NHS England will begin work on an ‘implementation plan’ for new mental health waiting time standards, which include a 24-hour target for urgent mental health care.
However, implementation of the new standards will be ‘subject to Government agreement’, NHS England said.
The standards, which were proposed in July as part of an NHS England consultation, include targets for:
- Patients of all ages with an ‘urgent’ presentation to community-based mental health crisis services to be seen within 24 hours of referral, or within four hours if triaged as ‘very urgent’
- Adults and older adults accessing community-based services for ‘non-urgent’ mental health care to receive help within four weeks of referral
- Children, young people and their families/carers presenting to community-based mental health services for ‘non-urgent’ care to ‘start’ receiving help within four weeks of referral, which could involve ‘immediate advice, support or a brief intervention, help to access another more appropriate service, the start of a longer-term intervention or agreement about a patient care plan, or the start of a specialist assessment that may take longer’
- Patients presenting to A&E with mental health needs having a face-to-face assessment by specialist mental health liaison teams within one hour of being referred by an emergency department
NHS England said it will ‘now work with Government and stakeholders to set out how these ambitions can be achieved as quickly as possible for patients including ahead of any formal performance thresholds being set in the future’.
In a consultation response published today, NHS England added: ‘The responses on how best to advise on and communicate the proposed new measures, as well as the opportunities provided by and challenges to implementation, will be considered as part of an implementation plan, subject to government agreement to implement the proposals.
‘We will continue work to define and embed the new standards, including by improving data quality as implementation plans are developed.’
NHS England acknowledged that introducing the new standards ‘while retaining or improving on the quality of care currently offered will be a significant challenge’ but said it has ‘clear potential to improve experience for people seeking support’.
NHS national mental health director Claire Murdoch said: ‘The proposed new standards are good news for patients and if agreed will ensure they get timely access to mental health services, when they need them most.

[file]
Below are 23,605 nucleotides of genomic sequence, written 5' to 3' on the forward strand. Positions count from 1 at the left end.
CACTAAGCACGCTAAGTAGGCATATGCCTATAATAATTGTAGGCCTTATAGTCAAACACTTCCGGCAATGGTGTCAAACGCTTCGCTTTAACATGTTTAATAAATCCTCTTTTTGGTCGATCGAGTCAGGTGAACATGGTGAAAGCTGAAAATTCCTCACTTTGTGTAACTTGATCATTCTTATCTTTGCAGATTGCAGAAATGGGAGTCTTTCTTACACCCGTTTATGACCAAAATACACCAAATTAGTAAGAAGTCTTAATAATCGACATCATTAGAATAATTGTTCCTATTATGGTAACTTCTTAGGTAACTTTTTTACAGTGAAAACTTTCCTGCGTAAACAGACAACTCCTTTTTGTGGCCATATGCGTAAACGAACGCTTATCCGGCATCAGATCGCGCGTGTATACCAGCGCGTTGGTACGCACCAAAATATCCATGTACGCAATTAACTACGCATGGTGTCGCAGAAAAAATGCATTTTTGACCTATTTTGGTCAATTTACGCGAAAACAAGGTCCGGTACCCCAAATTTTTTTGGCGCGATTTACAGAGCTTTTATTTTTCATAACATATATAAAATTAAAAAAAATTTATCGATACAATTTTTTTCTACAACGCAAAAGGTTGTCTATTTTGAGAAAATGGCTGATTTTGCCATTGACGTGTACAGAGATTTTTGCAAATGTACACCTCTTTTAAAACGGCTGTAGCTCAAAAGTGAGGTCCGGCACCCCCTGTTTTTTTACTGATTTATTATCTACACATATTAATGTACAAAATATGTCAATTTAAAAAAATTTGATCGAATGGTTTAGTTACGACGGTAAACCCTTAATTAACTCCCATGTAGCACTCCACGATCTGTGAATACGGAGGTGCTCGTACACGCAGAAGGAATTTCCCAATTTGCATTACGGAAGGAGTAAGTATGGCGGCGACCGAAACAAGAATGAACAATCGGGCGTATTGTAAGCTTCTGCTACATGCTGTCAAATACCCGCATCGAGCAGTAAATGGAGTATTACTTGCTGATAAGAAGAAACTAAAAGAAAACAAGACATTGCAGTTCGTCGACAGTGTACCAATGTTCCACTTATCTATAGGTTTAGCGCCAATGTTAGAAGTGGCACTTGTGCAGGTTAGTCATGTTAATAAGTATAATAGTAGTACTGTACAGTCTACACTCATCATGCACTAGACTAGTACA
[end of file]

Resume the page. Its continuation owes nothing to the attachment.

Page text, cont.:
‘Laying out the next steps for implementing these new proposals will be another key milestone in the journey to putting mental health on an equal footing with physical health, so-called “parity of esteem”.’
Chief executive of the NHS Confederation’s Mental Health Network Sean Duggan said that although the targets ‘won’t lead to improvements’ without funding, health leaders ‘will welcome the introduction of these proposed new standards’.
He said: ‘While the targets in themselves won’t lead to improvements, they will increase transparency for patients and the wider public, allow NHS teams to measure their progress, and they can help shine a brighter light on the need for more targeted resources for services.
‘None of the NHS’s allocation in the Government’s comprehensive spending review was specifically identified for mental healthcare, and this will make performance against the standards very challenging for the mental health sector.’
The new standards garnered ‘widespread support’ from patient, clinician and public respondents, with ‘more than 80%’ in favour of the proposals, NHS England added.
The current NHS maximum waiting time for non-urgent, consultant-led mental health treatments is 18 weeks from the day the patient’s appointment is booked through the NHS e-Referral service, or when the hospital or service receives a patient’s referral letter.
One in four adults had to wait for a minimum of three months for their treatment to begin after initial assessment, according to a poll commissioned by the Royal College of Psychiatrists in October 2020.
More recently, the College also warned that double the number of children and young people are being referred to mental health services than before the pandemic.